Department of History

Department of History
Department of History

Dinah Jansen

Adjunct Assistant Professor
Imperial and Soviet Russia; Modern Europe, World History; British Empire



Phone: 613-533-2150
Fax: 613-533-6298



PhD, Queen's University, 2015
MA, Carleton University, 2009
BA, Queen's University, 2007


Stemming from her PhD thesis "After October: Russian Liberalism as a Work in Progress, 1917-1945," Dinah Jansen researches the survival and evolution of Russian liberal thought in exile after the Russian Revolution.  Unlike other works in the field that focus on art and culture in the history of Russia Abroad, her work harnesses 'politics' as an critical element in daily life, thought, and print media of the Russian diaspora in interwar France.  She focuses on how liberal groups and actors established particular myths about their ideal homeland and mobilized critical historical developments in and outside of the Soviet Union in order to elaborate their evolving ideology regarding the health, strength, and greatness of the Russian state.  Through the lens of exile, she argues that liberals deployed their ideals in an attempt to fashion an entirely new kind of state out of the old empire, thus challenging the older paradigm that this exile community was populated solely by reactionary monarchists bent on restoration of the empire and autocracy 'as it had been'.  In the liberals' discourse regarding topics such as Russian territorial rights, security, the autocratic past and socialist present, Russia's place in world history, its position vis-a-vis the modern West, and the question of loyalty toward the USSR in the face of imminent war with Nazi Germany, Jansen also evaluates critical tensions that emerged in Russian liberal thought and action, indicating that the ethos was not a static import from the old empire, but very much a lively, and highly contentious work-in-progress.  Ultimately, her work contributes to the fields of Russian political and revolutionary history by telling the story of Russian liberalism and its continued growth parallel to and outside of Soviet Russia after 1917.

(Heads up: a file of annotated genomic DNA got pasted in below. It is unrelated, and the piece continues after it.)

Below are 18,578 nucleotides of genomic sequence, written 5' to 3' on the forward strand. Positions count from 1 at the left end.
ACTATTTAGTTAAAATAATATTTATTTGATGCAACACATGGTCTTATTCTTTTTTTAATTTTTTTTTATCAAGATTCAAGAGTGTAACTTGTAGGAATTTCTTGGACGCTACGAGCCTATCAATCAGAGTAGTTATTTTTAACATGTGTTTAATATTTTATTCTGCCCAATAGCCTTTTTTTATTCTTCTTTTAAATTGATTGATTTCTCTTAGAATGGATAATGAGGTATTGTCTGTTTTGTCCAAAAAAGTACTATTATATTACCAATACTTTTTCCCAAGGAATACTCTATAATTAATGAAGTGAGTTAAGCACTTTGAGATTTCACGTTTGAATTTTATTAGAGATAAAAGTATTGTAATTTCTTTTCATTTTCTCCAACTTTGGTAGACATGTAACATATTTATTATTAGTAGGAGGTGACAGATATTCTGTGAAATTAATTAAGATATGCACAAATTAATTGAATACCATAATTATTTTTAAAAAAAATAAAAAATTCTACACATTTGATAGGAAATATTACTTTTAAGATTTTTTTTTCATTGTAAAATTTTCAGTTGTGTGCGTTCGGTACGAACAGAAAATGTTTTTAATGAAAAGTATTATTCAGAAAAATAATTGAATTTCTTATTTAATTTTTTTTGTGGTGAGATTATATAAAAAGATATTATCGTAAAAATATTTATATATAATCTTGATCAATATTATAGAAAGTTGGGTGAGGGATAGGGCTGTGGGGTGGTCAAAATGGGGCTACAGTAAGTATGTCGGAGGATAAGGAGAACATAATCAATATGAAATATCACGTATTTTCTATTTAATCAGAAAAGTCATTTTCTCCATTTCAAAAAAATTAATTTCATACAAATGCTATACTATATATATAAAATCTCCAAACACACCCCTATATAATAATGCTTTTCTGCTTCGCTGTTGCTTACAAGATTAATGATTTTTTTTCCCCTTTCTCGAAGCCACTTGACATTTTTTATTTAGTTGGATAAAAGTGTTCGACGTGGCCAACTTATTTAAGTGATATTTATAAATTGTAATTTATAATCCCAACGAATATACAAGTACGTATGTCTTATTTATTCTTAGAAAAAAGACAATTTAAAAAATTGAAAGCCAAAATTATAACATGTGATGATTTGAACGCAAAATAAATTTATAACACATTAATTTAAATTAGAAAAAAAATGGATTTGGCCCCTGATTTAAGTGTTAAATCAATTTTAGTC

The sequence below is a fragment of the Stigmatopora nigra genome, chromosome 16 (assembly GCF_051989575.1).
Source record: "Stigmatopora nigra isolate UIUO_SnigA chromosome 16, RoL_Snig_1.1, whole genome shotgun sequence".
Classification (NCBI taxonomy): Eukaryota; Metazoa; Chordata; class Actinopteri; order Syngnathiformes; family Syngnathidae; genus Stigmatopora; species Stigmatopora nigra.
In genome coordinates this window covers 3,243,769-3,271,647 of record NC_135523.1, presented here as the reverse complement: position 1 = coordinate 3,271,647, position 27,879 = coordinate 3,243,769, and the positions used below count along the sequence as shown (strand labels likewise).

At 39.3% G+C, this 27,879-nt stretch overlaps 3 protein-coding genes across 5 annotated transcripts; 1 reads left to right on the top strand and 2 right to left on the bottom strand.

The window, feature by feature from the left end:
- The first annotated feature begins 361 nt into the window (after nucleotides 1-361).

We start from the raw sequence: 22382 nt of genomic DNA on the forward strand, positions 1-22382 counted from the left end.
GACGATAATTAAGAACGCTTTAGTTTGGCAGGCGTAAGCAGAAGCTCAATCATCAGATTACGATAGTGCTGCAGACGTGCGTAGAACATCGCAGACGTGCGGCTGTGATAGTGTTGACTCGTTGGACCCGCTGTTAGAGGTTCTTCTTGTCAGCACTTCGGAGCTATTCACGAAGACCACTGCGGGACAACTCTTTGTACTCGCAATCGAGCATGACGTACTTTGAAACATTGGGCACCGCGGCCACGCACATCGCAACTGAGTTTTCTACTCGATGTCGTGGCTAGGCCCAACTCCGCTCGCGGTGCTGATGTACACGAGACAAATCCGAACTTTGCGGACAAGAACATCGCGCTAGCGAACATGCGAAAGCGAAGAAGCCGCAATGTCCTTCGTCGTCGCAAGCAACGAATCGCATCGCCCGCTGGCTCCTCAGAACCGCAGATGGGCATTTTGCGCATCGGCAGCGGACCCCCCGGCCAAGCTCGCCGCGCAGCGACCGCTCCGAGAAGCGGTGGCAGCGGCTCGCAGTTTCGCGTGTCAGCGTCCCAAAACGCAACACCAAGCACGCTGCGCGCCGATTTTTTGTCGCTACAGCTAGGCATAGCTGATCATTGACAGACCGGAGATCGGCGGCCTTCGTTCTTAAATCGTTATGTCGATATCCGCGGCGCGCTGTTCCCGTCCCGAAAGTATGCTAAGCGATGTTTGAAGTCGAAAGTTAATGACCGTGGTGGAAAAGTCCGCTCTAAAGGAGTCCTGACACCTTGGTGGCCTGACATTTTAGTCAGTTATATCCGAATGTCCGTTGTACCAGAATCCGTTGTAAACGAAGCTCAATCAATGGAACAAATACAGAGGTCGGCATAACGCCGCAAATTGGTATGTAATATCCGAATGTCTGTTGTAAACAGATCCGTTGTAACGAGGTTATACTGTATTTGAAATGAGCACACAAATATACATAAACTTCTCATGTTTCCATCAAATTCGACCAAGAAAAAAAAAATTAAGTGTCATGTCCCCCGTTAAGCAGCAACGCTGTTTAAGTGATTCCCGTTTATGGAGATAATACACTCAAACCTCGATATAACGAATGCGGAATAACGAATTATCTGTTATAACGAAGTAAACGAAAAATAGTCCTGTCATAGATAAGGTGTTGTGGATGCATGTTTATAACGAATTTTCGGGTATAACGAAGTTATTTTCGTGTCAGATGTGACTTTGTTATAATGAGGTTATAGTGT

Courses Taught

HIST 421-The Russian Revolution
HIS 2117A-History of the USSR (University of Ottawa)
HIST 316-European Politics and Society since 1789
HIST 122-The Making of the Modern World/World History


"Wilsonian Principles and the Defence of Russian Territory at Versailles, 1919." In Oleg Budnitsky, Michael Hughes, David McDonald and David Schimmelpenninck van der Oye, Eds.  The International History of Russia’s Great War and Revolution. 2 vols. Columbus: Slavica, forthcoming in 2017.

Review of Anthony Anemone, Ed. Just Assassins: The Culture of Terrorism in Russia (Evanston (IL): Northwestern University Press, 2010), in Canadian Slavonic Papers, Vol. 54, No. 1-2 (March-June 2012): 228-230.

"The Conflict between Self-Determination & Territorial Integrity: South Ossetia in Perspective," in Hoque, Sabrina ed., Geopolitics vs. Global Governance: Reinterpreting International Security (Halifax: Dalhousie University Centre for Foreign Policy Studies, 2009): 222-242.

"Canada's Role in Russian Weapons Security and Disarmament: The G8 Global Partnership Revisited," Canadian Military Journal, Vol. 10, No. 1 (Autumn 2009): 6-15.

"Life Lessons: Vera Figner and the Russian Revolutionary Movement, 1861-1881," Minerva Journal of Women and War, Vol. 3, No. 1 (Spring 2009): 24-42.

Fellowships & Scholarships

2013-2014-Ellen Wilson Buzek Fellowship
2011-2013 Social Sciences and Humanities Research Council Doctoral Fellowship
2011-2012 Ontario Graduate Scholarship (Declined)
2009-2012-Ellen Wilson Buzek Fellowship
2009-2011 Ontario Graduate Scholarship